South Africa will have to look no further than the Lord's Test of 2008 for inspiration as they set about saving the second Test against India at the Eden Gardens and securing a series victory.
At close on the third day, the Proteas were six without loss in their second innings, needing a further 341 runs to wipe out India's first innings lead.
That will not be the end of the story, because they will still need to go on batting long enough to prevent India from having the chance to knock off the winning runs.
Under normal sub-continent conditions that would represent a near super-human task. But this is no ordinary Indian pitch. It is as flat as flat can be, as the Proteas' bowlers found out during their toils through the last six sessions.
The biggest obstacle in the way of the Proteas will not lie in the pitch itself, but in the mental pressure exerted on any side by the sheer weight of runs stacked up against them.
The next big obstacle will be the frenetic and fanatical nature of the home crowd and their ability to lift India's most likely match-winner, Harbhajan Singh, into a similar tidal wave of emotion.
This is something Harbhajan has a habit of doing at this particular ground, most notably in 2001, in India's famous victory over Australia after being forced to follow-on. This was undoubtedly the Test match of the first decade of the current century.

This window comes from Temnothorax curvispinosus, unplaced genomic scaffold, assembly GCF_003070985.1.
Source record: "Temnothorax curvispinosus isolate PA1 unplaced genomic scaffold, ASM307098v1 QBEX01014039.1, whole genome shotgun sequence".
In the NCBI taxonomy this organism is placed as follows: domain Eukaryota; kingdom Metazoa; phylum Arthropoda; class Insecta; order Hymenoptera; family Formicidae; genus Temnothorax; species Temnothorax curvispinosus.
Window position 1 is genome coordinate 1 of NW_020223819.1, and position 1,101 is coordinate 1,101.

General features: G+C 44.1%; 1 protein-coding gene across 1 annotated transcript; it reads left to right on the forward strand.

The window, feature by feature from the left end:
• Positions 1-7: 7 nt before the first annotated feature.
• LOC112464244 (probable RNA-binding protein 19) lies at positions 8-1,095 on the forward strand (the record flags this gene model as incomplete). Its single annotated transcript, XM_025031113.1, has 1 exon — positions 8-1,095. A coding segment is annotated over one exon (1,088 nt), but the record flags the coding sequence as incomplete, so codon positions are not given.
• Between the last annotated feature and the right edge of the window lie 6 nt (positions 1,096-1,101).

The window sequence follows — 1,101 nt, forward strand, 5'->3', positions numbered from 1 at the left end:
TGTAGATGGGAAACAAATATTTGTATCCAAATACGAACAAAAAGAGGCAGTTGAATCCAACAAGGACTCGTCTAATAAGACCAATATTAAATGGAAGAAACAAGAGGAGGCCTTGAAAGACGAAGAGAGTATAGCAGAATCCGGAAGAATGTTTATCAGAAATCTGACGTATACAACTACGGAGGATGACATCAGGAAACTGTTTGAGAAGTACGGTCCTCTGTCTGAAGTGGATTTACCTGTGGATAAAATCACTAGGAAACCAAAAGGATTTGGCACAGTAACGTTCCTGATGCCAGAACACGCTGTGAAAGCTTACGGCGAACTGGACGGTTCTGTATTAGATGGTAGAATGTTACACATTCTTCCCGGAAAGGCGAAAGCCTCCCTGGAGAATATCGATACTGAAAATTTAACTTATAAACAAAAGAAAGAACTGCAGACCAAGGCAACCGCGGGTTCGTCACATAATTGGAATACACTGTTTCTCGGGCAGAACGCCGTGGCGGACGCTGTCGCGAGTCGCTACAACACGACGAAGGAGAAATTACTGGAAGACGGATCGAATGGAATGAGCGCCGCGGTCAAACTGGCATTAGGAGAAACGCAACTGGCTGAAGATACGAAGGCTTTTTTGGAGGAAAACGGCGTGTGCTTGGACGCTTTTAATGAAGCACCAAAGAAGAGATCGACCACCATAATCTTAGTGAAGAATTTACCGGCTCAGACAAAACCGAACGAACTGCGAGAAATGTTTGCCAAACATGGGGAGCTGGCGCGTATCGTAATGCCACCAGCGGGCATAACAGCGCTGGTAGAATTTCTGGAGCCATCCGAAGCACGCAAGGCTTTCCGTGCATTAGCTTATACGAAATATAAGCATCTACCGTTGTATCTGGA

Another emotional sub-plot is the fact that the No 1 world ranking hinges on the outcome of the next two days in a series that is generally regarded as the forerunner to a proper world Test championship.
The similarities between Eden Gardens 2010 and Lord's 2008 are remarkable. On the latter occasion, South Africa closed the third day on 13/0 in 4 overs and needed a further 342 to make England bat again. This time South Africa are 6/0 and need a further 341 runs to make India bat again.
In either case there are still two full days (180 overs) left, although play will start 18 minutes early to make up for time lost on the third day to bad light.
The Proteas also have five surviving batsmen from the Lord's Test in Graeme Smith, Hashim Amla (they both scored second innings centuries), Jacques Kallis, Ashwell Prince (who scored a first innings century and was not out in the second) and AB de Villiers.
Alviro Petersen (a first innings centurion here) replaces Neil McKenzie (a second innings centurion at Lord's) and JP Duminy takes the place of Mark Boucher.
The Eden Gardens pitch appears as batting-friendly as Lord's was on July 13 and 14, 2008, and this has been borne out by the four centuries scored by the Indian top order in the ongoing match.
Be that as it may, the moment now has to be seized as it was at Lord's in 2008, and indeed at Edgbaston, Perth and Melbourne later the same year.
That is what world championship teams are made of.